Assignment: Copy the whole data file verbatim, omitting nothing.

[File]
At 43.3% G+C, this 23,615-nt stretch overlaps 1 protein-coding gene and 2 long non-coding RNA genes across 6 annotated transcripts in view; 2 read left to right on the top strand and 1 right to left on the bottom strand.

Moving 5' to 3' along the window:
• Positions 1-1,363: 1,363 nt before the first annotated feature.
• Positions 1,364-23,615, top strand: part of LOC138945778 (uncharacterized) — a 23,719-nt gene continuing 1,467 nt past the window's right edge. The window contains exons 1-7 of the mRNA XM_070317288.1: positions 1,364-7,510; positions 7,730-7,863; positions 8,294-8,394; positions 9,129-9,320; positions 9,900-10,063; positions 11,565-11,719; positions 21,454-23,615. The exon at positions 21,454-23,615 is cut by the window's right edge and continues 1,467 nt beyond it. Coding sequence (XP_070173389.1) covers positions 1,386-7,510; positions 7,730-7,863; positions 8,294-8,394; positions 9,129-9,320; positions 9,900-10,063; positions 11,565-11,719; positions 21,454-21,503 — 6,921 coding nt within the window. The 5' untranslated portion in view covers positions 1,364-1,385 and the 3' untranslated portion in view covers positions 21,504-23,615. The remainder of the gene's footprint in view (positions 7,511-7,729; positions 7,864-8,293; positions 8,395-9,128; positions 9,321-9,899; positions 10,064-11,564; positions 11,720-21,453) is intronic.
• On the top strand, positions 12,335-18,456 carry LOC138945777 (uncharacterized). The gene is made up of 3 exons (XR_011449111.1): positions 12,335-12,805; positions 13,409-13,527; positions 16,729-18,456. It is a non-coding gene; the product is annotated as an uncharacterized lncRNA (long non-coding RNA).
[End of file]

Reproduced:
At 43.3% G+C, this 23,615-nt stretch overlaps 1 protein-coding gene and 2 long non-coding RNA genes across 6 annotated transcripts in view; 2 read left to right on the top strand and 1 right to left on the bottom strand.

Moving 5' to 3' along the window:
• Positions 1-1,363: 1,363 nt before the first annotated feature.
• Positions 1,364-23,615, top strand: part of LOC138945778 (uncharacterized) — a 23,719-nt gene continuing 1,467 nt past the window's right edge. The window contains exons 1-7 of the mRNA XM_070317288.1: positions 1,364-7,510; positions 7,730-7,863; positions 8,294-8,394; positions 9,129-9,320; positions 9,900-10,063; positions 11,565-11,719; positions 21,454-23,615. The exon at positions 21,454-23,615 is cut by the window's right edge and continues 1,467 nt beyond it. Coding sequence (XP_070173389.1) covers positions 1,386-7,510; positions 7,730-7,863; positions 8,294-8,394; positions 9,129-9,320; positions 9,900-10,063; positions 11,565-11,719; positions 21,454-21,503 — 6,921 coding nt within the window. The 5' untranslated portion in view covers positions 1,364-1,385 and the 3' untranslated portion in view covers positions 21,504-23,615. The remainder of the gene's footprint in view (positions 7,511-7,729; positions 7,864-8,293; positions 8,395-9,128; positions 9,321-9,899; positions 10,064-11,564; positions 11,720-21,453) is intronic.
• On the top strand, positions 12,335-18,456 carry LOC138945777 (uncharacterized). The gene is made up of 3 exons (XR_011449111.1): positions 12,335-12,805; positions 13,409-13,527; positions 16,729-18,456. It is a non-coding gene; the product is annotated as an uncharacterized lncRNA (long non-coding RNA).